We are all now, depending on which liturgical calendar you, as they say, ‘follow’                  (… that’s a changed term too, just like ‘gay’, ‘friend’, ‘like’, and ‘straight’ or indeed ‘normal’).

Anyway where was I? Oh yes in Ordinary Time aka Sundays after Trinity. Both strike me as fairly fatuous labels. Ordinary time is an insult to the majority of the year. “What’s wrong with us? I know we are not Easter but show a little respect.” Being After anything is surely anti-climactic or even passé. And why not After Pentecost anyway? At least that is a feast one vaguely understands. After Trinity is the equivalent of ‘after Pythagoras’ Triangle’ or after that theory which explains what happens if we step into a black hole and make time go backwards – or is it forwards?

Answers on a postcard please.

Someone sends me quotations from here and there – from a page-a-day calendar? holy fridge magnets? Profound and wide reading? Some are very good. This was one of them where the line ‘Rejoice in the Lord alway, and again I say rejoice!’ sprang into my mind with a Proustian poignancy. It’s the ‘alway’ wot done it.

We used to sing this verse set to music by Purcell at school – I think with organ, mournful trumpets and kettle drum accompaniment. Now, there is nothing like a kettle drum (or a dame, depending on your inclinations). But the main thing is the ‘alway’ rejoicing bit. (The ‘S’ has been banned, like so much, until Christma** when we will all ki** together again under the mi*tletoe).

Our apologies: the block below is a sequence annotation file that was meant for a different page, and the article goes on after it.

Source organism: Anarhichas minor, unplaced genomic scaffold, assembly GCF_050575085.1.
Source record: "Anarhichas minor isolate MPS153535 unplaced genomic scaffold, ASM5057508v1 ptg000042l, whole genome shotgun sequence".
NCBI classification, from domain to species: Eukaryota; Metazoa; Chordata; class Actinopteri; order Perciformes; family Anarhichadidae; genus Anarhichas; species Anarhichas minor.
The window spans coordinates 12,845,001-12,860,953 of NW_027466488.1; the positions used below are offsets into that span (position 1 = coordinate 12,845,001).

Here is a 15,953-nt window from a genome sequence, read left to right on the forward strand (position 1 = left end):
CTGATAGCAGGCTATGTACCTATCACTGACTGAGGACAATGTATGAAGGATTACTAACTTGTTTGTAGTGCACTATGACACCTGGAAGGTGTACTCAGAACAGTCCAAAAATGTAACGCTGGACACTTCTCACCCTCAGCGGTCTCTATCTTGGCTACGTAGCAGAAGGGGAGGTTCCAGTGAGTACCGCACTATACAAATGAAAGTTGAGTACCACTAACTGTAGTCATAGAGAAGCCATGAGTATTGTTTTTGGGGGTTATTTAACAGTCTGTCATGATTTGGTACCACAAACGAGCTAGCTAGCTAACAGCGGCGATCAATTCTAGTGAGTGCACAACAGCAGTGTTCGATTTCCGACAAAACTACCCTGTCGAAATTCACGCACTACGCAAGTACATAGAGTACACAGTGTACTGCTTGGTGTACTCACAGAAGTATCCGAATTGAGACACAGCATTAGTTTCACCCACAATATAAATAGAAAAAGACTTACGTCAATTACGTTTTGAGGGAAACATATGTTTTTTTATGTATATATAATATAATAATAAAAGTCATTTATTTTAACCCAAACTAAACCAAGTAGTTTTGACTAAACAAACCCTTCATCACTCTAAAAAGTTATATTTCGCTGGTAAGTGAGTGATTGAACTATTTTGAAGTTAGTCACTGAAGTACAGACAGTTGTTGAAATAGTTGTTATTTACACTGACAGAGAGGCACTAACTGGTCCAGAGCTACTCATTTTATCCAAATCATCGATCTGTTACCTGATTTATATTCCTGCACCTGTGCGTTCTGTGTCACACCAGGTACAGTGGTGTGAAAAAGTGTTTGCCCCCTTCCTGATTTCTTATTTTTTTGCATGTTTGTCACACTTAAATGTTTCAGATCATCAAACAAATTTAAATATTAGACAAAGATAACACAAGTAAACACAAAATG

One of the side effects of the virus – besides losing one sense of taste … now that really is a terrible thing. Fr Simon lost it once he tells me. Just think – anchovies on toast become cardboard. Kippers, cotton wool. Gin and tonic, tap.  Perhaps this is what hell will be like? “Another gin, Father?” And then someone hands you a sterile, odourless liquid. “Ice and lemon?”

Where was I? Oh yes one of the side effects of the virus is the universal gloom. The general tendency to think about, talk about, obsess about death and all things inescapably dreadful. Entirely understandable in one sense of course. Covid is grim and far from over. On the other hand I am, as I write, still alive (check pulse if I can find it. Yes that is correct. I am alive). I miss going to church madly, or badly – though neither of which words sound quite right, as I am not half as mad, bad and dangerous to know as I would like to have been.

Nonetheless (unless asymptomatic) I do not have cancer, polio, TB or even malaria … for most people outside our high-income world, death is from causes such as infectious disease, malnutrition, nutritional deficiencies, neonatal and maternal deaths. In Kenya, for example, the leading cause of death remains diarrheal diseases. In South Africa and Botswana, the leading cause of death is HIV/AIDS.

And I have been moaning about staying indoors with many good books, the internet, and the many marvels of the BBC, Radio 3 or 4. “I’m sorry I’ll read that again”….You need to rejoice in the Lord, alway mate. Gedda life! Or rather get a little bit of perspective wile still remaining safe, cautious and responsible.

Rejoice that the tiny white flowers have appeared again on the chilli bush. Rejoice that there are birds coming into our garden. Rejoice that the sea still laps the shore. I am sure of this although I don’t see it, my visits having lapsed…

Where was I? Oh yes, these Sundays after Pythagoras: rejoicing that no day is ordinary with the Lord. Alway, and every which way I rejoice. Because I am alive. And every day is a gay day (or could once be so called but no longer).

It’s a funny old world. Not ha-ha but infinitely peculiar, infinitely variable, infinitely full of energy and possibilities: of new life, new hope, new challenges and opportunities …

Meanwhile here is the Purcell anthem (sadly, no kettledrums: “so sad”, “so cheap”).


With every blessing and my prayers,

Fr Peter
Assistant Priest, Pro-Cathedral of S. Paul and S. George



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